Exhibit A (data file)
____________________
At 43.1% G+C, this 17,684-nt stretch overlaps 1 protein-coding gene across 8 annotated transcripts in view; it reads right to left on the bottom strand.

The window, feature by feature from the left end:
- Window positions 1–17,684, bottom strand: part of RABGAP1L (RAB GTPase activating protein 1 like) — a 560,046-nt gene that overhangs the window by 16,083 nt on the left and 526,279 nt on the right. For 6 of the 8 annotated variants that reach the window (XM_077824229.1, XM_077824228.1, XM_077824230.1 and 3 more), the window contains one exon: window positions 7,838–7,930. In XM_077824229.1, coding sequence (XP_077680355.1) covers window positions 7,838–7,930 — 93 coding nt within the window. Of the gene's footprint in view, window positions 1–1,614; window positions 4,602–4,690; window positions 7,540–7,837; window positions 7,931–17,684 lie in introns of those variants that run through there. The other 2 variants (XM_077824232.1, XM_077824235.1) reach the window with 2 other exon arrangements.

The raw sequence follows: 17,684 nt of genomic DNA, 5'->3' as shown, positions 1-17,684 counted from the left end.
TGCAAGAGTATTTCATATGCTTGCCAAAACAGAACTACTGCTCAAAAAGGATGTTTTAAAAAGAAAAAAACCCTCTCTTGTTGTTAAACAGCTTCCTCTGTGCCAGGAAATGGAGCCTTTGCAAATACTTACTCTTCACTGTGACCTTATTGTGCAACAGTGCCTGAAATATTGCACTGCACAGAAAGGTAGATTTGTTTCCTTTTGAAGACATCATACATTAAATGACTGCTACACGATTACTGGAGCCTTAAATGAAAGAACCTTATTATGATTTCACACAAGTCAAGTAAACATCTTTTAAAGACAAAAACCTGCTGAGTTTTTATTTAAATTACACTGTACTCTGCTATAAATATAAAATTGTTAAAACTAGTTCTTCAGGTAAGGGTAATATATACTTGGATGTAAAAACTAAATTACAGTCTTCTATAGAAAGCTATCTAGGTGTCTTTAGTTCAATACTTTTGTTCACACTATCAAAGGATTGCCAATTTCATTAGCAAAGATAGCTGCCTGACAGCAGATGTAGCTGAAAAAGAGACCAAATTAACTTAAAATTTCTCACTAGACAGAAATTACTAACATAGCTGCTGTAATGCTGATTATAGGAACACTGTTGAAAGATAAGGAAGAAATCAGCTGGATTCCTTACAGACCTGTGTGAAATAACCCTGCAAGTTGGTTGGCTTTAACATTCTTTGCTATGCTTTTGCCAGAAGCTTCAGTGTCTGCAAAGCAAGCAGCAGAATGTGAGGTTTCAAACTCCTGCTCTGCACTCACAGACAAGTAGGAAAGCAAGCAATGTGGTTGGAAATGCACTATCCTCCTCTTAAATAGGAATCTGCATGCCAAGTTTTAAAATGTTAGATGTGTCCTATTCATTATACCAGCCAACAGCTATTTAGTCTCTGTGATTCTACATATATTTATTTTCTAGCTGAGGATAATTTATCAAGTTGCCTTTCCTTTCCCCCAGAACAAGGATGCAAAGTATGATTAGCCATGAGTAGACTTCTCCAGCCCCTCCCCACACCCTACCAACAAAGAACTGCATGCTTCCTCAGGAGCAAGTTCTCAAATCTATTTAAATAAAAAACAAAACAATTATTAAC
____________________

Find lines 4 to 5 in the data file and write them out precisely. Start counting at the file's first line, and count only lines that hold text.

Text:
The raw sequence follows: 17,684 nt of genomic DNA, 5'->3' as shown, positions 1-17,684 counted from the left end.
TGCAAGAGTATTTCATATGCTTGCCAAAACAGAACTACTGCTCAAAAAGGATGTTTTAAAAAGAAAAAAACCCTCTCTTGTTGTTAAACAGCTTCCTCTGTGCCAGGAAATGGAGCCTTTGCAAATACTTACTCTTCACTGTGACCTTATTGTGCAACAGTGCCTGAAATATTGCACTGCACAGAAAGGTAGATTTGTTTCCTTTTGAAGACATCATACATTAAATGACTGCTACACGATTACTGGAGCCTTAAATGAAAGAACCTTATTATGATTTCACACAAGTCAAGTAAACATCTTTTAAAGACAAAAACCTGCTGAGTTTTTATTTAAATTACACTGTACTCTGCTATAAATATAAAATTGTTAAAACTAGTTCTTCAGGTAAGGGTAATATATACTTGGATGTAAAAACTAAATTACAGTCTTCTATAGAAAGCTATCTAGGTGTCTTTAGTTCAATACTTTTGTTCACACTATCAAAGGATTGCCAATTTCATTAGCAAAGATAGCTGCCTGACAGCAGATGTAGCTGAAAAAGAGACCAAATTAACTTAAAATTTCTCACTAGACAGAAATTACTAACATAGCTGCTGTAATGCTGATTATAGGAACACTGTTGAAAGATAAGGAAGAAATCAGCTGGATTCCTTACAGACCTGTGTGAAATAACCCTGCAAGTTGGTTGGCTTTAACATTCTTTGCTATGCTTTTGCCAGAAGCTTCAGTGTCTGCAAAGCAAGCAGCAGAATGTGAGGTTTCAAACTCCTGCTCTGCACTCACAGACAAGTAGGAAAGCAAGCAATGTGGTTGGAAATGCACTATCCTCCTCTTAAATAGGAATCTGCATGCCAAGTTTTAAAATGTTAGATGTGTCCTATTCATTATACCAGCCAACAGCTATTTAGTCTCTGTGATTCTACATATATTTATTTTCTAGCTGAGGATAATTTATCAAGTTGCCTTTCCTTTCCCCCAGAACAAGGATGCAAAGTATGATTAGCCATGAGTAGACTTCTCCAGCCCCTCCCCACACCCTACCAACAAAGAACTGCATGCTTCCTCAGGAGCAAGTTCTCAAATCTATTTAAATAAAAAACAAAACAATTATTAAC